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John Boehner's Crying Game | The Nation

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John Nichols

John Nichols

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John Boehner's Crying Game

House Minority Leader John Boehner wept Thursday night, as he delivered the final Republican appeal on behalf of funding President Bush's perpetual war in Iraq.

This is obviously a serious matter for the tear-inclined Ohio congressman, who last lost his composure during a February soliloquy on the need for "solemn debate" in the House.

Unfortunately for Boehner, he is seriously misinformed about the issue that is bringing him to tears.

Perhaps we can help Boehner compose himself.

The minority leader made clear that he believes it will be necessary to sacrifice more U.S. lives in Iraq as a response to the September 11, 2001, terrorist attacks on World Trade Center and the Pentagon.

Speaking of the 19 religious zealots from Saudi Arabia, the United Arab Emirates, Egypt and Lebanon who have been identified as the perpetrators of those attacks, the ranking Republican in the House was shaking with anger at Democrats who had delayed the dispatch of the latest billions to fund the president's Iraq adventure.

"After 3,000 of our fellow citizens died at the hands of these terrorists, when are we going to stand up and take them on? When are we going to defeat 'em?" demanded Boehner. "Ladies and gentlemen, let me tell you, if we don't do it now, and if we don't have the courage to defeat this enemy, we will long, long regret it. So thank you for the commitment to get the job done today."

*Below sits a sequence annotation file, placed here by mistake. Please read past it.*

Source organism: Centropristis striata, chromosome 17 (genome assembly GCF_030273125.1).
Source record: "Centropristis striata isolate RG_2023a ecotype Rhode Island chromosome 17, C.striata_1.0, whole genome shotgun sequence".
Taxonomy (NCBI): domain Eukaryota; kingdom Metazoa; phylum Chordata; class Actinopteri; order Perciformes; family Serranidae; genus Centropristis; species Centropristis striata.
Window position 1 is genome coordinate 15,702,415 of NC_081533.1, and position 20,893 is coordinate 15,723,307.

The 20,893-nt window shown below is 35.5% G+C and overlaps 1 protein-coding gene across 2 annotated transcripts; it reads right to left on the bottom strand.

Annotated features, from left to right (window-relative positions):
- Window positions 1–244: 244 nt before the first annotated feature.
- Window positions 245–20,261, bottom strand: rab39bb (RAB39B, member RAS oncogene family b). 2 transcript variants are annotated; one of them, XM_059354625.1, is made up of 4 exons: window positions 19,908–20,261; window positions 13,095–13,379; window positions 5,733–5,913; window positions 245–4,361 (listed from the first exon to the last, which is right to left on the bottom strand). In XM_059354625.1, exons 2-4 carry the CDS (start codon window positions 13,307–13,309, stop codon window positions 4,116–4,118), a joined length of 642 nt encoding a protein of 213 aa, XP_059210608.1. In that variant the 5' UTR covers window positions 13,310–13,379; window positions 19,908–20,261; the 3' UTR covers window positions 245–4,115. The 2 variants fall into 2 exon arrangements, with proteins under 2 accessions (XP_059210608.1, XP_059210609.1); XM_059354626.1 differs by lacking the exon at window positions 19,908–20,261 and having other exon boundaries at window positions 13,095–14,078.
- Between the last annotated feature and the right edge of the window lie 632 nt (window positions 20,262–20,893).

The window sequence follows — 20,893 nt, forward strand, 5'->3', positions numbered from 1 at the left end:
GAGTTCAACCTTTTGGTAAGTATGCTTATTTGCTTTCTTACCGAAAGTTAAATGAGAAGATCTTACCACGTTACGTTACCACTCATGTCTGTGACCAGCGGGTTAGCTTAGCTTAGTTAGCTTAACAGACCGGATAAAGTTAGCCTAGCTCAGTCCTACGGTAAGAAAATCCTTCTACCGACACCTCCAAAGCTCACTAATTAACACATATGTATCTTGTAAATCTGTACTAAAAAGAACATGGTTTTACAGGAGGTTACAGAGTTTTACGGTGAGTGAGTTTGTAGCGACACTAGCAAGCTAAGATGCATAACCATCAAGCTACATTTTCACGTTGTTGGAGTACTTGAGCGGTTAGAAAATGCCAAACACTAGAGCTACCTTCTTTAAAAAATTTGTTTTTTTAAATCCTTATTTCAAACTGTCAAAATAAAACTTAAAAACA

It appears that Boehner is suffering from some confusion about the reason why President Bush dispatched U.S. troops to Iraq.

In a moment of such confusion, perhaps it is best to turn to the commander in chief for clarification.

In August, 2006, when President Bush was explaining how the 9/11 attacks inspired his "freedom agenda," Cox News reporter Ken Herman of Cox News, interrupted to ask what Iraq had to do with 9/11. And the president set things straight once and for all.

"The terrorists attacked us and killed 3,000 of our citizens before we started the freedom agenda in the Middle East," said Bush.

"What did Iraq have to do with it?" asked Herman.

"What did Iraq have to do with what?" responded a confused Bush.

"The attack on the World Trade Center," explained Herman.

"Nothing," admitted Bush, who went on to say that "nobody has suggested in this administration that Saddam Hussein ordered the attack."

For emphasis, Bush repeated, "Nobody's ever suggested that the attacks of September the 11th were ordered by Iraq."

Hopefully, this will come as some comfort to Congressman Boehner. Debates about Iraq funding have nothing to do with September 11 or fighting terrorism. They are about whether young American men and women will continue to die in another country's civil war, and that does not seem to bother Boehner or the Congress.

So there's no need for tears here, except perhaps for the republic.

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John Nichols' new book is THE GENIUS OF IMPEACHMENT: The Founders' Cure forRoyalism. Rolling Stone's Tim Dickinson hails it as a "nervy, acerbic, passionately argued history-cum-polemic [that] combines a rich examination of the parliamentary roots and past use ofthe 'heroic medicine' that is impeachment with a call for Democraticleaders to 'reclaim and reuse the most vital tool handed to us by thefounders for the defense of our most basic liberties.'"

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